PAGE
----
DAEJEON, Oct. 15 (Korea Bizwire) — Many films worldwide continue to express womanhood in a stereotypical manner, a recent study has showed.
A research team from the Korea Advanced Institute of Science and Technology (KAIST) announced on Monday that 40 movies from Hollywood and South Korea screened between 2017 and 2018 depicted women to be more prone to expressing passive emotions, such as sadness, fear, and surprise.
In contrast, male characters in movies were more likely to demonstrate active emotions, such as anger and hatred.
Female characters were less likely to appear in movies with automobiles than males (55.7 percent) while more likely to appear with furniture and in a household (123.9 percent).
Female characters appeared less frequently in movies than males (56 percent) and were on average younger (79.1 percent). These comparisons were more vivid among South Korean films, the research team said.
The research team used eight indices that they developed to conduct the study.
The team used computer vision technology to compare levels of emotional diversity, spatial/temporal occupation, average age, impression of an intelligent character, emphasis on outward appearance, and the types and patterns of surrounding objects, which allowed for a successful analysis of how male and female characters were depicted in various movies in quantitative terms.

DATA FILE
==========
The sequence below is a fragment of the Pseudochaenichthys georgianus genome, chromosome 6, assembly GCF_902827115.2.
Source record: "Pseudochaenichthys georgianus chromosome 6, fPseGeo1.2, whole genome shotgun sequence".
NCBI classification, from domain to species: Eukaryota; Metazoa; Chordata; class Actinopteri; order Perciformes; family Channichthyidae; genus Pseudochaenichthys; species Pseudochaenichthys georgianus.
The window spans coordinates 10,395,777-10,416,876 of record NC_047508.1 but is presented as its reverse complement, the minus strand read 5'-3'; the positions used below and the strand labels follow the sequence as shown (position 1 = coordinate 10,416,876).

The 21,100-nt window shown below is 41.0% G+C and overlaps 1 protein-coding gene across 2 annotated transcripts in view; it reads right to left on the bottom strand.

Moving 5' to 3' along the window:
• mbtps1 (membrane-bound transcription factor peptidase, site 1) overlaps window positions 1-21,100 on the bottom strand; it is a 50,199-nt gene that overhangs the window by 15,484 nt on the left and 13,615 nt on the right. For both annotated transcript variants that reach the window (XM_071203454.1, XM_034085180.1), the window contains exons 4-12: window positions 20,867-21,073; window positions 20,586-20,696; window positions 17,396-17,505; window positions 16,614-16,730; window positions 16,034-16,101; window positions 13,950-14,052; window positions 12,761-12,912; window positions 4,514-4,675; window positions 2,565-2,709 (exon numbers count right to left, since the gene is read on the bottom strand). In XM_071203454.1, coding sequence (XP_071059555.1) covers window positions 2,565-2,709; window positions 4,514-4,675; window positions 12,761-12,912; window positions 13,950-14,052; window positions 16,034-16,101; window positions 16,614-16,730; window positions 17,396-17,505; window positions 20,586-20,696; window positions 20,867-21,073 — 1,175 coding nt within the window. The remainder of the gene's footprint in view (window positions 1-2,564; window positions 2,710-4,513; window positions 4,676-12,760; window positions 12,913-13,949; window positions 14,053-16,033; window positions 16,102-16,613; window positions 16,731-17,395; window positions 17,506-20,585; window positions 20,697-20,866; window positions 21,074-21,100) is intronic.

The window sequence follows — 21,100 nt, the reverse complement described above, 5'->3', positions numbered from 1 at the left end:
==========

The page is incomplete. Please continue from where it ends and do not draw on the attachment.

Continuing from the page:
The team downsampled movies from 24 frames to 3 frames per second, and used Microsoft’s facial recognition technology (Face API) to verify the gender, emotion, age, and location of the character on screen.
The team then applied object detection technology to collect information on the types and location of the surrounding objects that appeared with the actors, which showed that most films depicted women from a stereotypical perspective.
“Film is a form of media that can heavily influence audiences in their way of thinking,” said Prof. Lee Byeong-ju at KAIST who spearheaded the research team.
“We should think twice before creating roles for male and female characters.”
Lina Jang (firstname.lastname@example.org)